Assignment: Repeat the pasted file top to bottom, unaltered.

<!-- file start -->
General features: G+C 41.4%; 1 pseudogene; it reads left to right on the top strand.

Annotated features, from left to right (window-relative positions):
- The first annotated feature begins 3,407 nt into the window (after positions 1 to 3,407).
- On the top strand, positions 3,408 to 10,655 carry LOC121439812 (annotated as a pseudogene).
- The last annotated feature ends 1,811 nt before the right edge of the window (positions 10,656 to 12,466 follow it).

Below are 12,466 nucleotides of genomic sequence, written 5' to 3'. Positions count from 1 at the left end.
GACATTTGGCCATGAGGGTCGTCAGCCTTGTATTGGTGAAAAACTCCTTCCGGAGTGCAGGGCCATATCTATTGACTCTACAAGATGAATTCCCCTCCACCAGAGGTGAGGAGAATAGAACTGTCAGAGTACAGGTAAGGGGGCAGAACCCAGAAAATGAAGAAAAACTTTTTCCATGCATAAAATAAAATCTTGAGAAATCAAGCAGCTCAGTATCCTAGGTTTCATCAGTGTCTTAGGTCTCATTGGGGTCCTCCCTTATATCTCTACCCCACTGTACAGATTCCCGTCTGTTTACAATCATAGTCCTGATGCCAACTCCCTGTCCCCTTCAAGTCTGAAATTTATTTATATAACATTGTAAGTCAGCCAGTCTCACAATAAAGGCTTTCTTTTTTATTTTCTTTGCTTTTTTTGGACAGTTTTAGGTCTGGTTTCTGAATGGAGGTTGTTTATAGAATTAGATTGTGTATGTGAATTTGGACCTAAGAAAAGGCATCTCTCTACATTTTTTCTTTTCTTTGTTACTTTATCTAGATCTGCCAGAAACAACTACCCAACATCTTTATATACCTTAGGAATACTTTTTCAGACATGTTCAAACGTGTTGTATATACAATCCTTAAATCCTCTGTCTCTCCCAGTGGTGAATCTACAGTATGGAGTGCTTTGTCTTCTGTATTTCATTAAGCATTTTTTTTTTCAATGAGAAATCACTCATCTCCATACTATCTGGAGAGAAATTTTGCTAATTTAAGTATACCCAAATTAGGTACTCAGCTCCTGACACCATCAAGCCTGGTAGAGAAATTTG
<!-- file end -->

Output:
General features: G+C 41.4%; 1 pseudogene; it reads left to right on the top strand.

Annotated features, from left to right (window-relative positions):
- The first annotated feature begins 3,407 nt into the window (after positions 1 to 3,407).
- On the top strand, positions 3,408 to 10,655 carry LOC121439812 (annotated as a pseudogene).
- The last annotated feature ends 1,811 nt before the right edge of the window (positions 10,656 to 12,466 follow it).

Below are 12,466 nucleotides of genomic sequence, written 5' to 3'. Positions count from 1 at the left end.
GACATTTGGCCATGAGGGTCGTCAGCCTTGTATTGGTGAAAAACTCCTTCCGGAGTGCAGGGCCATATCTATTGACTCTACAAGATGAATTCCCCTCCACCAGAGGTGAGGAGAATAGAACTGTCAGAGTACAGGTAAGGGGGCAGAACCCAGAAAATGAAGAAAAACTTTTTCCATGCATAAAATAAAATCTTGAGAAATCAAGCAGCTCAGTATCCTAGGTTTCATCAGTGTCTTAGGTCTCATTGGGGTCCTCCCTTATATCTCTACCCCACTGTACAGATTCCCGTCTGTTTACAATCATAGTCCTGATGCCAACTCCCTGTCCCCTTCAAGTCTGAAATTTATTTATATAACATTGTAAGTCAGCCAGTCTCACAATAAAGGCTTTCTTTTTTATTTTCTTTGCTTTTTTTGGACAGTTTTAGGTCTGGTTTCTGAATGGAGGTTGTTTATAGAATTAGATTGTGTATGTGAATTTGGACCTAAGAAAAGGCATCTCTCTACATTTTTTCTTTTCTTTGTTACTTTATCTAGATCTGCCAGAAACAACTACCCAACATCTTTATATACCTTAGGAATACTTTTTCAGACATGTTCAAACGTGTTGTATATACAATCCTTAAATCCTCTGTCTCTCCCAGTGGTGAATCTACAGTATGGAGTGCTTTGTCTTCTGTATTTCATTAAGCATTTTTTTTTTCAATGAGAAATCACTCATCTCCATACTATCTGGAGAGAAATTTTGCTAATTTAAGTATACCCAAATTAGGTACTCAGCTCCTGACACCATCAAGCCTGGTAGAGAAATTTG